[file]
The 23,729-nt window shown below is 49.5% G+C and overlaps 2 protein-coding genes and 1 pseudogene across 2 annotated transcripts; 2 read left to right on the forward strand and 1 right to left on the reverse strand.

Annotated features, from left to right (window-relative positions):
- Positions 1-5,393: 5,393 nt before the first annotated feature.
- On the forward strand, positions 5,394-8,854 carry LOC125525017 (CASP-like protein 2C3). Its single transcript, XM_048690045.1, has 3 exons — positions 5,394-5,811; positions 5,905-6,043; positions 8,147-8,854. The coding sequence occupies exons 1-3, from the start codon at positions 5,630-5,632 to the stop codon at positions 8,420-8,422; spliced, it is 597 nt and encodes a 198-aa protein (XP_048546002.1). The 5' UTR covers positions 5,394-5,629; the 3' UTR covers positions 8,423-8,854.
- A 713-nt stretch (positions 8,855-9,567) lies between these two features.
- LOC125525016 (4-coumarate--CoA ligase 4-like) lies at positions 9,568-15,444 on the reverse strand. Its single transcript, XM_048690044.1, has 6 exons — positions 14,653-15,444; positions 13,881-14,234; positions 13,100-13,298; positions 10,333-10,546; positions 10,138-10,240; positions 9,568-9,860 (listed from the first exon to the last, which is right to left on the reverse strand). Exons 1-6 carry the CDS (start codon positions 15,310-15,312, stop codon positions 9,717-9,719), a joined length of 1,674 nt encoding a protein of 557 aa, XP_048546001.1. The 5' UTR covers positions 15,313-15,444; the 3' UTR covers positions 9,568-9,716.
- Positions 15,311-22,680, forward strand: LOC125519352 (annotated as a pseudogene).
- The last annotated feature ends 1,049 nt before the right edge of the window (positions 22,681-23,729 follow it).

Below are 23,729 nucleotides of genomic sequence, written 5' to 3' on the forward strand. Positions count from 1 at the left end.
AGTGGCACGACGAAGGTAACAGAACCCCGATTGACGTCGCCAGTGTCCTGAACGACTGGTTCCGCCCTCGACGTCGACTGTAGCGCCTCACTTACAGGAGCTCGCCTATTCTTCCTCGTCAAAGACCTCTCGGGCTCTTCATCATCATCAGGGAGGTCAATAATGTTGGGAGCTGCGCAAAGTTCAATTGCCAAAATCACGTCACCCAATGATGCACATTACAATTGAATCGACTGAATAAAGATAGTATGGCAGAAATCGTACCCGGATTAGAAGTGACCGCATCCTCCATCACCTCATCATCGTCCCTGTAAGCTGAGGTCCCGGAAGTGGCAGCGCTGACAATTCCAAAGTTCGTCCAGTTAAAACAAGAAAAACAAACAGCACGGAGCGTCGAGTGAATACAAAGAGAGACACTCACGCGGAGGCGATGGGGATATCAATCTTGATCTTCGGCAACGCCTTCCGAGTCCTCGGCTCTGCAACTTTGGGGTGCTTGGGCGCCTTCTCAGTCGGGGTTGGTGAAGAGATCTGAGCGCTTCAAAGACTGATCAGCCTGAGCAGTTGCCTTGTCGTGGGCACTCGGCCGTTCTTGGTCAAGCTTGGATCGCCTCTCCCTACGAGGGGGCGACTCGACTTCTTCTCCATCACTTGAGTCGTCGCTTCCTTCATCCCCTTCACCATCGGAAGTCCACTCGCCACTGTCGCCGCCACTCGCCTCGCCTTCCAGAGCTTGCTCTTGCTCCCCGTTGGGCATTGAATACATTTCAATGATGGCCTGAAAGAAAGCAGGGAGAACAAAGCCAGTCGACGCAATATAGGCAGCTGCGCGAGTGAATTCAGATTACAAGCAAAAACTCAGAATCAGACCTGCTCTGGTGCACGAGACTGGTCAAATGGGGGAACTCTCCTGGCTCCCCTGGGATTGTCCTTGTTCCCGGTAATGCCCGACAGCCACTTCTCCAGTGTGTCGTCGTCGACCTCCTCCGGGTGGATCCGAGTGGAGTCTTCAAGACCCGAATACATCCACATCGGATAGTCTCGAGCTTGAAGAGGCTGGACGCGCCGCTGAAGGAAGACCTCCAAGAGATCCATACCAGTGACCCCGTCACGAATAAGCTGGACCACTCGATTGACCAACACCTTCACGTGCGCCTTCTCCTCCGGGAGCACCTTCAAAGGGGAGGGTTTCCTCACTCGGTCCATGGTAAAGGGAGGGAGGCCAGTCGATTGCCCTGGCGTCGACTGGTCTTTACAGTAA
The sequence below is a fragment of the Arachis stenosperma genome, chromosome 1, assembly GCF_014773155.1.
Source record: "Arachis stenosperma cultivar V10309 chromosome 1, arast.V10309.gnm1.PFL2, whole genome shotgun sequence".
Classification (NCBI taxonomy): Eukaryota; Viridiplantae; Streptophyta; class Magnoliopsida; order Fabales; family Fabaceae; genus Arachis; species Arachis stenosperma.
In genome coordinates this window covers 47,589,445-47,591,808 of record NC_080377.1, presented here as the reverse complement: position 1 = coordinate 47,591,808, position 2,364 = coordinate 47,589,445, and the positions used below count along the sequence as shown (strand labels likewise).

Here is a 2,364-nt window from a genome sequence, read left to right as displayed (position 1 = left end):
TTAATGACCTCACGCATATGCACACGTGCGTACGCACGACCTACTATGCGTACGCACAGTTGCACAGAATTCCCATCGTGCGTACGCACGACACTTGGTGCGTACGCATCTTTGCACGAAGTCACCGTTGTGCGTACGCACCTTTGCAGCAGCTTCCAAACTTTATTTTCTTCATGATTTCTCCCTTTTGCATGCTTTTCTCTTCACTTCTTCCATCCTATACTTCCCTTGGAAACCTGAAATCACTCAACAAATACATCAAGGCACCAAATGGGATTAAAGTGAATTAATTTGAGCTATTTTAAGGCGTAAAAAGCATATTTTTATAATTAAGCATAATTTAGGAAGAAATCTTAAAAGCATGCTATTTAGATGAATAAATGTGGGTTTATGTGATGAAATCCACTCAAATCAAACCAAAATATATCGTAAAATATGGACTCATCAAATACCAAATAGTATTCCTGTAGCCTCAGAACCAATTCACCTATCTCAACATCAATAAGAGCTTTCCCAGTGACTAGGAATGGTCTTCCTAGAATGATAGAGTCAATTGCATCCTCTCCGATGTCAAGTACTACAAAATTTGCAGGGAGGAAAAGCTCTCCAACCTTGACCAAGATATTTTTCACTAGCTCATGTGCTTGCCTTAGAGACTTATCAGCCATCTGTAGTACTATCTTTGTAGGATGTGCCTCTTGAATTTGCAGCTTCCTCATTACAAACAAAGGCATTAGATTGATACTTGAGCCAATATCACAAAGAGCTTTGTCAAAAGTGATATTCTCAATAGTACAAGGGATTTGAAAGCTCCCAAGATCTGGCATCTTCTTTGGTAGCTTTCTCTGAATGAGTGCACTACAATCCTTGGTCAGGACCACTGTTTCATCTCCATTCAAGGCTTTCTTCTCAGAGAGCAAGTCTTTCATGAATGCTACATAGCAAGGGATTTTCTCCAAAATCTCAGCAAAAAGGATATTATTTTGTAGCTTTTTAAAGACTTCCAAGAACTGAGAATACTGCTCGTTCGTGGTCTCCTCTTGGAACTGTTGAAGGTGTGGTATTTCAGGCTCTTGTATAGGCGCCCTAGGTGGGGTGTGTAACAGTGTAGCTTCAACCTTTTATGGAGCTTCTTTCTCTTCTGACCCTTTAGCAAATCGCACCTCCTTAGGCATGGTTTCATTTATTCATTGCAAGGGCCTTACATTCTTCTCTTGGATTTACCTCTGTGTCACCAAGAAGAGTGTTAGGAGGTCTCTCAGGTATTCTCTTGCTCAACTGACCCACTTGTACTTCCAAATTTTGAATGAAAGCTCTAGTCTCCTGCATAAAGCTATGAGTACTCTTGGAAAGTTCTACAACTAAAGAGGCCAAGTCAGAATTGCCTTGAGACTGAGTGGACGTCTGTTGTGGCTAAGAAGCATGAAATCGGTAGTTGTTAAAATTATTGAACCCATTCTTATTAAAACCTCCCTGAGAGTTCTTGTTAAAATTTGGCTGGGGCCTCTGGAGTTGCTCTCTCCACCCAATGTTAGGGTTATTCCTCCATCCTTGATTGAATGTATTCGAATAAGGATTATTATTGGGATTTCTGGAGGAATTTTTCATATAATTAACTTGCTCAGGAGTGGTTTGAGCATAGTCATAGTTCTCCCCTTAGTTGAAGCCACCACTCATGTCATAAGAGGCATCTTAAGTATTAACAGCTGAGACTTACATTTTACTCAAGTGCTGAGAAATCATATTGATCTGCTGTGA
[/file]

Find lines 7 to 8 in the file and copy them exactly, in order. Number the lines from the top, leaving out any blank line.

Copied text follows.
- Positions 15,311-22,680, forward strand: LOC125519352 (annotated as a pseudogene).
- The last annotated feature ends 1,049 nt before the right edge of the window (positions 22,681-23,729 follow it).